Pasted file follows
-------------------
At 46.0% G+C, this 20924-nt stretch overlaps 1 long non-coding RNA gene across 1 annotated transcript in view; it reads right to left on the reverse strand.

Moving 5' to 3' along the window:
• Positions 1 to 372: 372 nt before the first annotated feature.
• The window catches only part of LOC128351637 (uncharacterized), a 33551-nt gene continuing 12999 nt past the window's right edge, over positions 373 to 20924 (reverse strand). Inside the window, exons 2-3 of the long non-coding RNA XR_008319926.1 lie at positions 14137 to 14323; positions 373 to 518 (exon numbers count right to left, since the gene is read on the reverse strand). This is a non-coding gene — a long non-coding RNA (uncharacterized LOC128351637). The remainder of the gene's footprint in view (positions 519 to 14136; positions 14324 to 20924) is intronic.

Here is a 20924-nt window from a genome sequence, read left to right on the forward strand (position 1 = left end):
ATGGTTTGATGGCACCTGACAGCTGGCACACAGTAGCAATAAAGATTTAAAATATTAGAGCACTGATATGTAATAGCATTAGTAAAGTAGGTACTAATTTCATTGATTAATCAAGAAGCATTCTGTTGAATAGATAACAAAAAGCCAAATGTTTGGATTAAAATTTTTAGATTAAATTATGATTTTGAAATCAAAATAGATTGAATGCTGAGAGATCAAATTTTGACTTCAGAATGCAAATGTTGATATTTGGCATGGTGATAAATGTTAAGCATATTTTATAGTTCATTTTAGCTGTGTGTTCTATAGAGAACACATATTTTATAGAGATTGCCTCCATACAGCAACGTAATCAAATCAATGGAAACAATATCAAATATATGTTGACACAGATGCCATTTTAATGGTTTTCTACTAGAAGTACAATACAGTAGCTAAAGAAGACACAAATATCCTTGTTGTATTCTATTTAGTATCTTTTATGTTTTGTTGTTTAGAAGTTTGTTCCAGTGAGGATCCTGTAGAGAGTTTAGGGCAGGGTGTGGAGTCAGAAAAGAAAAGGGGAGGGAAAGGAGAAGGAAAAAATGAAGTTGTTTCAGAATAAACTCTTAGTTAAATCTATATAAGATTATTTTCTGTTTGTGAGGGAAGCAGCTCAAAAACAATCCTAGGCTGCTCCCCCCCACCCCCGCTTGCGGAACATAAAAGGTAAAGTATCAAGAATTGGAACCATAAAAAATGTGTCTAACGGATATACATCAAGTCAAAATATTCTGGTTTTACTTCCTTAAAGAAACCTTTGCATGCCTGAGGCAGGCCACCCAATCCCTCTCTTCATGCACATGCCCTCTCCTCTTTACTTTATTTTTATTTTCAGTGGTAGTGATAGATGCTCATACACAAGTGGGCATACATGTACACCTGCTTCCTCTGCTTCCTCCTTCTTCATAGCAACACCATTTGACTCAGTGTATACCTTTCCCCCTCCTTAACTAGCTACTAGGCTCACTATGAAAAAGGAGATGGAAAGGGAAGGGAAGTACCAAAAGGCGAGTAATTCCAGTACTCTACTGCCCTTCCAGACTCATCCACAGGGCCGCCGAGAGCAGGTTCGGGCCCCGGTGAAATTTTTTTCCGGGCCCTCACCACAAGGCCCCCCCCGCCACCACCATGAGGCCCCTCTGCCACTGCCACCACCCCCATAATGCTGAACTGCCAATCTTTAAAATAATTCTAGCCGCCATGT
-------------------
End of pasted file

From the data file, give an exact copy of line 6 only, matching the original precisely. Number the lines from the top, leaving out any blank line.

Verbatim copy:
ATGGTTTGATGGCACCTGACAGCTGGCACACAGTAGCAATAAAGATTTAAAATATTAGAGCACTGATATGTAATAGCATTAGTAAAGTAGGTACTAATTTCATTGATTAATCAAGAAGCATTCTGTTGAATAGATAACAAAAAGCCAAATGTTTGGATTAAAATTTTTAGATTAAATTATGATTTTGAAATCAAAATAGATTGAATGCTGAGAGATCAAATTTTGACTTCAGAATGCAAATGTTGATATTTGGCATGGTGATAAATGTTAAGCATATTTTATAGTTCATTTTAGCTGTGTGTTCTATAGAGAACACATATTTTATAGAGATTGCCTCCATACAGCAACGTAATCAAATCAATGGAAACAATATCAAATATATGTTGACACAGATGCCATTTTAATGGTTTTCTACTAGAAGTACAATACAGTAGCTAAAGAAGACACAAATATCCTTGTTGTATTCTATTTAGTATCTTTTATGTTTTGTTGTTTAGAAGTTTGTTCCAGTGAGGATCCTGTAGAGAGTTTAGGGCAGGGTGTGGAGTCAGAAAAGAAAAGGGGAGGGAAAGGAGAAGGAAAAAATGAAGTTGTTTCAGAATAAACTCTTAGTTAAATCTATATAAGATTATTTTCTGTTTGTGAGGGAAGCAGCTCAAAAACAATCCTAGGCTGCTCCCCCCCACCCCCGCTTGCGGAACATAAAAGGTAAAGTATCAAGAATTGGAACCATAAAAAATGTGTCTAACGGATATACATCAAGTCAAAATATTCTGGTTTTACTTCCTTAAAGAAACCTTTGCATGCCTGAGGCAGGCCACCCAATCCCTCTCTTCATGCACATGCCCTCTCCTCTTTACTTTATTTTTATTTTCAGTGGTAGTGATAGATGCTCATACACAAGTGGGCATACATGTACACCTGCTTCCTCTGCTTCCTCCTTCTTCATAGCAACACCATTTGACTCAGTGTATACCTTTCCCCCTCCTTAACTAGCTACTAGGCTCACTATGAAAAAGGAGATGGAAAGGGAAGGGAAGTACCAAAAGGCGAGTAATTCCAGTACTCTACTGCCCTTCCAGACTCATCCACAGGGCCGCCGAGAGCAGGTTCGGGCCCCGGTGAAATTTTTTTCCGGGCCCTCACCACAAGGCCCCCCCCGCCACCACCATGAGGCCCCTCTGCCACTGCCACCACCCCCATAATGCTGAACTGCCAATCTTTAAAATAATTCTAGCCGCCATGT